SkePU is a C++ template library that provides a simple and unified interface for specifying data-parallel computations with the help of skeletons on GPUs using CUDA and OpenCL. The interface is also general enough to support other architectures, and SkePU implements both a sequential CPU and a parallel OpenMP backend. It also supports multi-GPU systems. Currently available skeletons in SkePU include map, reduce, mapreduce, map-with-overlap, map-array, and scan. The performance of SkePU generated code is comparable to that of hand-written code, even for more complex applications such as ODE solving. In this paper, we discuss initial results from auto-tuning SkePU using an off-line, machine learning approach where we adapt skeletons to a given platform using training data. The prediction mechanism at execution time uses off-line pre-calculated estimates to construct an execution plan for any desired configuration with minimal overhead. The prediction mechanism accurately predicts execution time for repetitive executions and includes a mechanism to predict execution time for user functions of different complexity. The tuning framework covers selection between different backends as well as choosing optimal parameter values for the selected backend. We will discuss our approach and initial results obtained for different skeletons (map, mapreduce, reduce).
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Lightweight Parallel Accumulators Using C++ Templates
Yossi Lev and Mark Moir
(Oracle Labs, USA)
The Boost.Accumulators framework provides C++ template-based support for incremental computation of many important statistical functions, such as maximum, minimum, mean, count, variance, etc. Basic accumulators can be combined to build more sophisticated ones. We explore how this framework can be extended to implement lightweight parallel accumulators that allow multiple threads to Store sample data, and support concurrent GetResult operations that incrementally compute desired functions over the data. Our evaluation shows that our parallel accumulators are scalable and can effectively exploit programmer-supplied knowledge to achieve significant optimizations for some important cases.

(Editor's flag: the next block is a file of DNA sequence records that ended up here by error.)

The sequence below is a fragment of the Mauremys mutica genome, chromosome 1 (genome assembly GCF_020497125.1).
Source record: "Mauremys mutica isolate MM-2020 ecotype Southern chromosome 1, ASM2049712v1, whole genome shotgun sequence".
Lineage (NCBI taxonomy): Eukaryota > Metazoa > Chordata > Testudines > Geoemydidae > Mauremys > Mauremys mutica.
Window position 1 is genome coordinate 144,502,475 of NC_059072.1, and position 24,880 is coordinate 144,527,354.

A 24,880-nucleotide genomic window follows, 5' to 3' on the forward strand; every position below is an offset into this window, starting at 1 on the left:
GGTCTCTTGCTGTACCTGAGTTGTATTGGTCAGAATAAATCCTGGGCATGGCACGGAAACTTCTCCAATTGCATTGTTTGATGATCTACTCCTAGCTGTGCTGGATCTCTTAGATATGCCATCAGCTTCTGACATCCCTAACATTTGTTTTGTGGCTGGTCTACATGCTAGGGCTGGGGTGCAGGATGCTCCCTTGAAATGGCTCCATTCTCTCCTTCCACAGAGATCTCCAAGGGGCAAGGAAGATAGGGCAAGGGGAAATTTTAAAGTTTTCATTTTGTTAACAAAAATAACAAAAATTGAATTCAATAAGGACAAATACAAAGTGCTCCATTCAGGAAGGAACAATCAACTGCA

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Open Language Implementation
Mandana Vaziri, Robert Fuhrer, and Evelyn Duesterwald
(IBM Research, USA)
Writing multi-threaded shared variable code is notoriously difficult because a given program can result in different possible executions due to non-determinism. Observed executions may also vary depending on the specific compiler and runtime system at hand. Many aspects of behavior are beyond the control of the programmer at the language's level of abstraction (e.g., compiler transformations), and as a result, debugging and performance tuning are very difficult tasks. In this position paper, we propose that the language implementation stack (compiler, runtime system) should be open, i.e., transparent, accountable, and interactive, so that the programmer may have direct access to invaluable information, and regain control over the behavior of the program in a given environment.
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How Do Programs Become More Concurrent? A Story of Program Transformations
Danny Dig, John Marrero, and Michael D. Ernst
(University of Illinois, USA; Massachusetts Institute of Technology, USA; University of Washington, USA)
In the multi-core era, programmers need to resort to parallelism if they want to improve program performance. Thus, a major maintenance task will be to make sequential programs more concurrent. Must concurrency be designed into a program, or can it be retrofitted later? What are the most common transformations to retrofit concurrency into sequential programs? Are these transformations random, or do they belong to certain categories? How can we automate these transformations? To answer these questions we analyzed the source code of 5 open-source Java projects and looked at a total of 14 versions. We analyzed qualitatively and quantitatively the concurrency-related transformations. We found that these transformations belong to four categories: transformations that improve the responsiveness, the throughput, the scalability, or correctness of the applications. In 73.9% of these transformations, concurrency was retrofitted on existing program elements. In 20.5% of the transformations, concurrency was designed into new program elements. Our findings educate software developers on how to parallelize sequential programs, and provide hints for tool vendors about what transformations are worth automating.